The National Institute of Standards and Technology (NIST) tested 89 commercial facial-recognition algorithms – and found a 5-50% error rate in matching faces with digitally applied masks to photos of the same person.

‘That’s Orwellian’
But some facial-recognition technologies still work pretty well on those wearing a mask.

In January, a US Department of Homeland Security “controlled-scenario test” found one with a 96% success rate – although the results “varied greatly between systems”.

“Based on these results” the department said, “organisations that need to perform photo ID checks could potentially allow individuals to keep their masks on, thereby reducing the risk of Covid-19 infection.”

And although some police forces are using facial recognition less – London’s Metropolitan Police, for example, has not conducted a facial-recognition test for over a year – it is still being used, even, reportedly, at Black Lives Matter protests last summer.

“Even if the use of this technology is temporarily interrupted… that doesn’t obviate the threat that this technology poses both in the short and the long term,” Michael Kleinman, from Amnesty International, told BBC News.

“Anyone walking in front of a camera where police departments are running facial recognition – their face can be captured and they can be identified. That’s Orwellian.”

‘Touchless experience’
In the private sector, it is harder to tell whether the use of facial recognition has decreased over the past year – there is no directory, no list of when and where it is used.

But on Monday, it was announced Disney World was to trial facial-recognition technology for a month.

Its system takes an image of a customer’s face and converts it into a unique number, which is associated with the form of admission used for entry into the theme park.

The idea is to cut waiting times, with Disney saying it wants a more “touchless experience”.

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And crucially, the technology does not require guests to take off their masks.

Uncovered areas
Even before the pandemic, research had been under way on how facial recognition could work with masks.

In Japan, NEC had been working on a system for people who wear masks because of allergies.

And in January, it announced one it said was 99.9% accurate.

It works out whether someone is wearing a mask and then focuses on the uncovered areas, such as the eyes and forehead.

And the company wants to sell it for security checks in office buildings and other facilities.

“Touchless verification has become extremely important due to the impact of the coronavirus,” NEC told Reuters.

So once again, the pandemic, rather than hindering facial recognition, is being used as a reason to use it.

“Early on in the pandemic, we thought one of the very few silver linings could be the decline in facial-recognition technologies – but we’ve absolutely found that it’s the opposite,” Ella Jakubowska a campaign officer at pressure group European Digital Rights, says.

“The pandemic has unfortunately provided cover for companies to push out to what are effectively mass-surveillance infrastructures, under the guise of public health.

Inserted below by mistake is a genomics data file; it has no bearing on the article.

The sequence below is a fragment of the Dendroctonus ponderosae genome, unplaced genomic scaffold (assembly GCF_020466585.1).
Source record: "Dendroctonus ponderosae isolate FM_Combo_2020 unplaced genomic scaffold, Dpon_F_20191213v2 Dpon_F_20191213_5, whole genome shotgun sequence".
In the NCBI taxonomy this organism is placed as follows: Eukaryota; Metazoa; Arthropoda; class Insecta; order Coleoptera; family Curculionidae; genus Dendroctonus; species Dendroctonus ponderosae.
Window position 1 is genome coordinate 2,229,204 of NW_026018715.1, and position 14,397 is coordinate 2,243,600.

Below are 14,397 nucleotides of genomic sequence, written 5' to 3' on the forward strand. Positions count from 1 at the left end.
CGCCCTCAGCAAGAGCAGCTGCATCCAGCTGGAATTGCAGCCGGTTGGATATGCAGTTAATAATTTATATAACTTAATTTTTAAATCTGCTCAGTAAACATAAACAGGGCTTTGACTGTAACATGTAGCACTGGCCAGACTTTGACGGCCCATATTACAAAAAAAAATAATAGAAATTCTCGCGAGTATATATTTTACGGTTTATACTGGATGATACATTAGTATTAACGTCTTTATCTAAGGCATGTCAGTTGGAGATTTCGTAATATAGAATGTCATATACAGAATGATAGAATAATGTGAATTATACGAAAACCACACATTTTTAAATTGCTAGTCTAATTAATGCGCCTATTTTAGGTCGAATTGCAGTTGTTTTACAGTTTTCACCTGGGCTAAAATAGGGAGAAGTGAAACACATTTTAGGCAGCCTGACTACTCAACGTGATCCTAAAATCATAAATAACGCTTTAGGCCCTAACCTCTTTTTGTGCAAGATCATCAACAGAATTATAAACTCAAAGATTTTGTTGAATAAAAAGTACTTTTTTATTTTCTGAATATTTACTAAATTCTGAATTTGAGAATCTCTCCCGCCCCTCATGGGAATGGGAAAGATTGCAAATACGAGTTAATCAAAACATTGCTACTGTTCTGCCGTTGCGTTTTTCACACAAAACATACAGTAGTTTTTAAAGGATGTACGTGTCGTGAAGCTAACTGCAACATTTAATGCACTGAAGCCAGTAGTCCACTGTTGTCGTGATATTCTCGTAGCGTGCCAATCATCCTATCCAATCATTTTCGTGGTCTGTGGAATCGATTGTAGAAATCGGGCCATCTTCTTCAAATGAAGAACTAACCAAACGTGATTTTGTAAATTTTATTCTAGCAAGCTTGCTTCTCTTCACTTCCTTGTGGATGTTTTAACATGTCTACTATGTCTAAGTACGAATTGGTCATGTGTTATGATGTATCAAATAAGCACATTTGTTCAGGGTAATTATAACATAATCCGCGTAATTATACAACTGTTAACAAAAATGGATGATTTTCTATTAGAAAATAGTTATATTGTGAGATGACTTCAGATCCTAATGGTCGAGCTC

“A lot of companies have seen it almost [as a] challenge to develop technologies that can even more incisively identify people in public.”

Strict rules
It has also been announced facial recognition will be used at the Olympics, due to start this July in Japan.

It is not yet clear what for – but there will be strict rules restricting shouting and singing, and foreign visitors will be unable to attend.

Already, the technology had been used to check whether people were wearing masks at sporting events, the Japan Times reported.

Facebook too is reportedly considering building facial recognition into its upcoming smart glasses, despite privacy activists’ concerns it could be used by stalkers.

Facial recognition remains hugely controversial – and those controversies will remain, whether or not masks are being worn.


Facebook removes accounts of ‘China-based hackers’ targeting Uighurs

Facebook has removed a group of China-based hackers it says targeted members of the Uighur community living abroad.

It said hackers used malicious websites and apps to infect devices and allow for remote surveillance, with journalists and activists targeted.

A majority of the cyber attacks didn’t happen directly on Facebook but used the social media platform to share links to infected sites.

This is not the first time hackers have been accused of such activity.

The Uighurs are originally from the north-western region of Xinjiang in China and those targeted are currently living in places including Turkey, the United States, Australia and Canada.

“This activity had the hallmarks of a well-resourced and persistent operation, while obfuscating who’s behind it,” Facebook’s Mike Dvilyanski, head of cyber espionage investigations, and Nathaniel Gleicher, head of security policy, said in a blog post.

Facebook said it removed accounts – which totalled fewer than 100 – it found to have been created by the hackers, a group known as Earth Empusa or Evil Eye.

It believes fewer than 500 accounts were targeted.

Facebook says some of the ways the group infected devices included:

creating fake Uighur-themed apps for the Android app store, including a prayer app and a dictionary app
posing on Facebook as journalists, students, human rights advocates or members of the Uighur community, building trust and tricking them into clicking on malicious links